Lester Gribetz, Master Merchant, Former Bloomingdale’s Vice Chair, Dies at 93

Lester Gribetz, a former Bloomingdale’s vice chairman and for decades a highly respected and talented retail executive immersed in the home furnishings and cosmetics industries, died Thursday morning at his home in Manhattan with his husband by his side. He was 93.

“Lester was a special and rare human being,” said his husband, Andy Peters, who confirmed Gribetz’s passing. “His open heart and kind, caring nature captured everyone he came into contact with. He was also a skilled, once-in-a-generation merchant, which guided him from folding towels at Bloomingdale’s just out of the army to becoming vice chairman of the store.”

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“He was a master merchant with a great eye,” said Jack Hruska, the former executive vice president of store design and creative services at Bloomingdale’s. “He loved merchandise and could search and discover great product.”

Gribetz was born in the Washington Heights section of New York City and spent most of his life in Manhattan on the Upper West Side. He had several homes over the years in Sagaponack, Shelter Island, and Amagansett, New York as well as in Greensboro, Vermont. His final six months were spent in his apartment of 45 years in The San Remo on Central Park West.

Gribetz joined Bloomingdale’s in 1953 in the executive training program and he spent most of his career in the company’s home furnishings department. He became senior vice president of home in 1977, general merchandise manager of home and cosmetics in 1979 and executive vice president and gmm of home, cosmetics and restaurants in 1980.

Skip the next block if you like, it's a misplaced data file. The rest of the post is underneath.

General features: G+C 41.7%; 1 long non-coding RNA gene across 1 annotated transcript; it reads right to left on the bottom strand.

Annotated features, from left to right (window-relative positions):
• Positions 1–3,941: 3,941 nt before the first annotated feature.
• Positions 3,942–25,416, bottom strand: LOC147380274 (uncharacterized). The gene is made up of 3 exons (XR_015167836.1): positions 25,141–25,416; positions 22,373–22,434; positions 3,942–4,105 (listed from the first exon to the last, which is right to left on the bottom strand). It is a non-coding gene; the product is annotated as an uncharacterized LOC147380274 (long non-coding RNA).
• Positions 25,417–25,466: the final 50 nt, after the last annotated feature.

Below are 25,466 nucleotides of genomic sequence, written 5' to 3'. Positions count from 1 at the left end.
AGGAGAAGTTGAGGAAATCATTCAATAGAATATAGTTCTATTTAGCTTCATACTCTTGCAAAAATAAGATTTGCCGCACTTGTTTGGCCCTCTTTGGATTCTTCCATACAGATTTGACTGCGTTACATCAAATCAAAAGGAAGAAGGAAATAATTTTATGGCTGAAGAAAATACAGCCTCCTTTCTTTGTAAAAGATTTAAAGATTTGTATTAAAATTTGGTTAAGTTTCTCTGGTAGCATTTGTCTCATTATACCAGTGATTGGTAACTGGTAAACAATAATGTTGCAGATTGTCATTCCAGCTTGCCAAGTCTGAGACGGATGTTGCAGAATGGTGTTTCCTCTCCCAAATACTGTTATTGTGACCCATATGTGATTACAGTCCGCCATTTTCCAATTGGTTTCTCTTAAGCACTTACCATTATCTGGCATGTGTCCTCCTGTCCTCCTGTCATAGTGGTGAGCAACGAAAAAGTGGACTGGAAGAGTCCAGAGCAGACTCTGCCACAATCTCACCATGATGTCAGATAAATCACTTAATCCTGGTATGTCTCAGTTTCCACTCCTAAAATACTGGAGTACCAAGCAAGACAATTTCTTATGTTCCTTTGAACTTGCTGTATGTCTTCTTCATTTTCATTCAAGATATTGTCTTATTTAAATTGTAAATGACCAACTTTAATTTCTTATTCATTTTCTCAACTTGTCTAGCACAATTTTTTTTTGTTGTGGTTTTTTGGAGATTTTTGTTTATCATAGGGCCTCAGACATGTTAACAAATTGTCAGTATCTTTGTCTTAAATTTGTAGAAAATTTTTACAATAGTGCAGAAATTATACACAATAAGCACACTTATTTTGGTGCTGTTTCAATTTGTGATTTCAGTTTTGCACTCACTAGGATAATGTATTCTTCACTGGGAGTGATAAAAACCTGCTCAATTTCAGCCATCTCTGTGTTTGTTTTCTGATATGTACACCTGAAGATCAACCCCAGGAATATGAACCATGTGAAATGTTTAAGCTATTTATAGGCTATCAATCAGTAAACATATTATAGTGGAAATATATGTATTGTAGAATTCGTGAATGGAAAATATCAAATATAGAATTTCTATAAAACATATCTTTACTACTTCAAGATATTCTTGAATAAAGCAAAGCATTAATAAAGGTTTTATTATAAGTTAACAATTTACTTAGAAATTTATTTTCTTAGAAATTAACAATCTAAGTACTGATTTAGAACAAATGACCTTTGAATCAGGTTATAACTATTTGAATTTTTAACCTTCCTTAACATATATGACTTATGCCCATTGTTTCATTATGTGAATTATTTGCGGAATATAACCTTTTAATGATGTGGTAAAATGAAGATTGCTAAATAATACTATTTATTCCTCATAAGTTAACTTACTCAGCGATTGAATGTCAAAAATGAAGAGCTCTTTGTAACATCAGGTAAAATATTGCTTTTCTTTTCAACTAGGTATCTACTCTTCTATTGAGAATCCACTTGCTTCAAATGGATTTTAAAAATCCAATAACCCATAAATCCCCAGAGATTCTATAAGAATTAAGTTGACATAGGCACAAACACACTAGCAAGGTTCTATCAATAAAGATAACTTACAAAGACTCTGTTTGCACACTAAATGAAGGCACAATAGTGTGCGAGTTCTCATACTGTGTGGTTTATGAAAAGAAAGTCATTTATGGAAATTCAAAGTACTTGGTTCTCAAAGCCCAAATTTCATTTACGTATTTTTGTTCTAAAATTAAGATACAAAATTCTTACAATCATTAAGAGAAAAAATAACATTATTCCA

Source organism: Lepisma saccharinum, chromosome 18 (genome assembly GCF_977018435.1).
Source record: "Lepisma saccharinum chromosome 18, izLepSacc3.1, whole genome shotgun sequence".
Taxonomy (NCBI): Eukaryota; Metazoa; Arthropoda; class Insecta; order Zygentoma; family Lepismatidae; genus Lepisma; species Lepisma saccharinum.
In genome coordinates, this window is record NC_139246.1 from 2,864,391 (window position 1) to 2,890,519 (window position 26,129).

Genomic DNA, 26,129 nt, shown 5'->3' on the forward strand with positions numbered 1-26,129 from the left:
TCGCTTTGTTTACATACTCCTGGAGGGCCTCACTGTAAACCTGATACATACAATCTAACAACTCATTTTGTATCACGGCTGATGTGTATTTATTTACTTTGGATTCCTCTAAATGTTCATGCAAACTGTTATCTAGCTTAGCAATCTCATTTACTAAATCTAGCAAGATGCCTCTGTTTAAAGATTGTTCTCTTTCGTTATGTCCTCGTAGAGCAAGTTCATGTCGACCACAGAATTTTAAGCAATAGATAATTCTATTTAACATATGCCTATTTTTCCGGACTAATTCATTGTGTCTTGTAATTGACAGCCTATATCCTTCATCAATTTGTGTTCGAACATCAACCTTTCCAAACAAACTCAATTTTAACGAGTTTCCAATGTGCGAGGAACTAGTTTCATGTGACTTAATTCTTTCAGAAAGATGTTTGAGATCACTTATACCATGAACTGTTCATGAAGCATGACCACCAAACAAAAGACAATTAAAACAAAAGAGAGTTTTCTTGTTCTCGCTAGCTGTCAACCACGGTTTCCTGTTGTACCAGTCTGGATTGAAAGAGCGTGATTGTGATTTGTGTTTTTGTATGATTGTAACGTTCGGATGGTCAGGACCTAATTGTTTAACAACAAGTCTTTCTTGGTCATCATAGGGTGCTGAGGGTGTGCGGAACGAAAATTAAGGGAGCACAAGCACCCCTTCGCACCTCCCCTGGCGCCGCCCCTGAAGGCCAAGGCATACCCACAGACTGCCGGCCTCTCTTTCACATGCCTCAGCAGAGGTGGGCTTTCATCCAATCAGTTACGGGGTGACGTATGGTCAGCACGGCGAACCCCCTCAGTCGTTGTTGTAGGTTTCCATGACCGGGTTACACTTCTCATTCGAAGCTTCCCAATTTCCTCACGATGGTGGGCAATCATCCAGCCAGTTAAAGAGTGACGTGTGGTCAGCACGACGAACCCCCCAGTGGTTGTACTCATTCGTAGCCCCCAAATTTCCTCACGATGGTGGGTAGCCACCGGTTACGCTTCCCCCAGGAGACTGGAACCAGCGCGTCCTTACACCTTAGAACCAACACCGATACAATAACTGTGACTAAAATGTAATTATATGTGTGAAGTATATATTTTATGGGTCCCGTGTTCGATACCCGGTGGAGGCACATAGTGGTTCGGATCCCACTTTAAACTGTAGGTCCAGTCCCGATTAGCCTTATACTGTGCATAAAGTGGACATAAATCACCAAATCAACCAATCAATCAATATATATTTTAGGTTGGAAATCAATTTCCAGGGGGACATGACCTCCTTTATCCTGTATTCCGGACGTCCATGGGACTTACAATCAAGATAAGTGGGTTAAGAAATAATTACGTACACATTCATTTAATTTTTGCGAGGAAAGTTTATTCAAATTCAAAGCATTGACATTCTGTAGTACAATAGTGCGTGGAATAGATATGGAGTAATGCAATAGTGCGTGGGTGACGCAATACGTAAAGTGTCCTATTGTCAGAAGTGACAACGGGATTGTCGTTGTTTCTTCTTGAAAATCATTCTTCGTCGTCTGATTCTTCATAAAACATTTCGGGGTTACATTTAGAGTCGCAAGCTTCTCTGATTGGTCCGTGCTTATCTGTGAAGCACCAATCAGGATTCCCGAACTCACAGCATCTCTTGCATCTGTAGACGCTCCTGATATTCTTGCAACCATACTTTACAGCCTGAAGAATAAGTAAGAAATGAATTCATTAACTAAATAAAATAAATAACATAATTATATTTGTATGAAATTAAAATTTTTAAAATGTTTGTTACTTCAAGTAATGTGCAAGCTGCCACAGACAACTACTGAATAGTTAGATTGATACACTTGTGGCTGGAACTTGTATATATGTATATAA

In 1989, he was named Bloomingdale’s vice chairman with added responsibilities for special merchandising projects including private label marketing and the men’s division.

During his years at Bloomingdale’s he worked closely with, among others, two legendary figures there, the late Marvin Traub, who for many years served as chairman and chief executive officer, and Barbara D’Arcy, the late Bloomingdale’s fashion director for home. They formed a strong partnership shopping the world for unique goods and elevating Bloomingdale’s image and assortments.

Gribetz left Bloomingdale’s in 1992 and joined the retailer’s former chief, Traub, who formed Marvin Traub Associates, which served as a consultant to American Express, Giorgio Armani, Men’s Health, Burberry, HSN, Adrienne Vittadini and other clients.

In 2001, Gribetz returned to Bloomingdale’s as vice president of home furnishings fashion direction, reporting to Joe Laneve, senior vice president and gmm of home. Gribetz subsequently worked for several years as president of Lenox Corp., the tableware brand, president of Dansk, and president of Hartmann, the luggage company.